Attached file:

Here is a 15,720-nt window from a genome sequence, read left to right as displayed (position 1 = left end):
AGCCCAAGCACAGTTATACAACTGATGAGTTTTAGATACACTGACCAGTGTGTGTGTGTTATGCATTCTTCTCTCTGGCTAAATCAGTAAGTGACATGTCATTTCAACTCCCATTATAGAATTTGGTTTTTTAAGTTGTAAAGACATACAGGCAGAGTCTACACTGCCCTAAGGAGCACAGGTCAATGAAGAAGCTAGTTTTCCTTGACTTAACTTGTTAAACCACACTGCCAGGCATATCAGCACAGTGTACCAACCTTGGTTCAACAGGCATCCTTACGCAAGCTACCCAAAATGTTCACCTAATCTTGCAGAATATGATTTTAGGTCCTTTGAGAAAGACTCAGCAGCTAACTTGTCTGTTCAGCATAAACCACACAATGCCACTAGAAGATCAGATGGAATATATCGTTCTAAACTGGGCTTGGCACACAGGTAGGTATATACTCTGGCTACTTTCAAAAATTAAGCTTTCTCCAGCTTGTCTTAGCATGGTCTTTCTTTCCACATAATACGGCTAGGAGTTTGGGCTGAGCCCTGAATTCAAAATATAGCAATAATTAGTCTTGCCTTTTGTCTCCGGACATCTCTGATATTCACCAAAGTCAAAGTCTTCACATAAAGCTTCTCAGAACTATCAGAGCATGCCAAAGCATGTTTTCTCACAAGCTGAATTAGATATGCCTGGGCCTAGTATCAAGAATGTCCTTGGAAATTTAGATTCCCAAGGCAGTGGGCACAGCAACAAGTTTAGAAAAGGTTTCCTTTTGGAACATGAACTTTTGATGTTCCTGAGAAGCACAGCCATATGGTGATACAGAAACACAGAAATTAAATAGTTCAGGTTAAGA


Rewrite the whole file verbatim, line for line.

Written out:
Here is a 15,720-nt window from a genome sequence, read left to right as displayed (position 1 = left end):
AGCCCAAGCACAGTTATACAACTGATGAGTTTTAGATACACTGACCAGTGTGTGTGTGTTATGCATTCTTCTCTCTGGCTAAATCAGTAAGTGACATGTCATTTCAACTCCCATTATAGAATTTGGTTTTTTAAGTTGTAAAGACATACAGGCAGAGTCTACACTGCCCTAAGGAGCACAGGTCAATGAAGAAGCTAGTTTTCCTTGACTTAACTTGTTAAACCACACTGCCAGGCATATCAGCACAGTGTACCAACCTTGGTTCAACAGGCATCCTTACGCAAGCTACCCAAAATGTTCACCTAATCTTGCAGAATATGATTTTAGGTCCTTTGAGAAAGACTCAGCAGCTAACTTGTCTGTTCAGCATAAACCACACAATGCCACTAGAAGATCAGATGGAATATATCGTTCTAAACTGGGCTTGGCACACAGGTAGGTATATACTCTGGCTACTTTCAAAAATTAAGCTTTCTCCAGCTTGTCTTAGCATGGTCTTTCTTTCCACATAATACGGCTAGGAGTTTGGGCTGAGCCCTGAATTCAAAATATAGCAATAATTAGTCTTGCCTTTTGTCTCCGGACATCTCTGATATTCACCAAAGTCAAAGTCTTCACATAAAGCTTCTCAGAACTATCAGAGCATGCCAAAGCATGTTTTCTCACAAGCTGAATTAGATATGCCTGGGCCTAGTATCAAGAATGTCCTTGGAAATTTAGATTCCCAAGGCAGTGGGCACAGCAACAAGTTTAGAAAAGGTTTCCTTTTGGAACATGAACTTTTGATGTTCCTGAGAAGCACAGCCATATGGTGATACAGAAACACAGAAATTAAATAGTTCAGGTTAAGA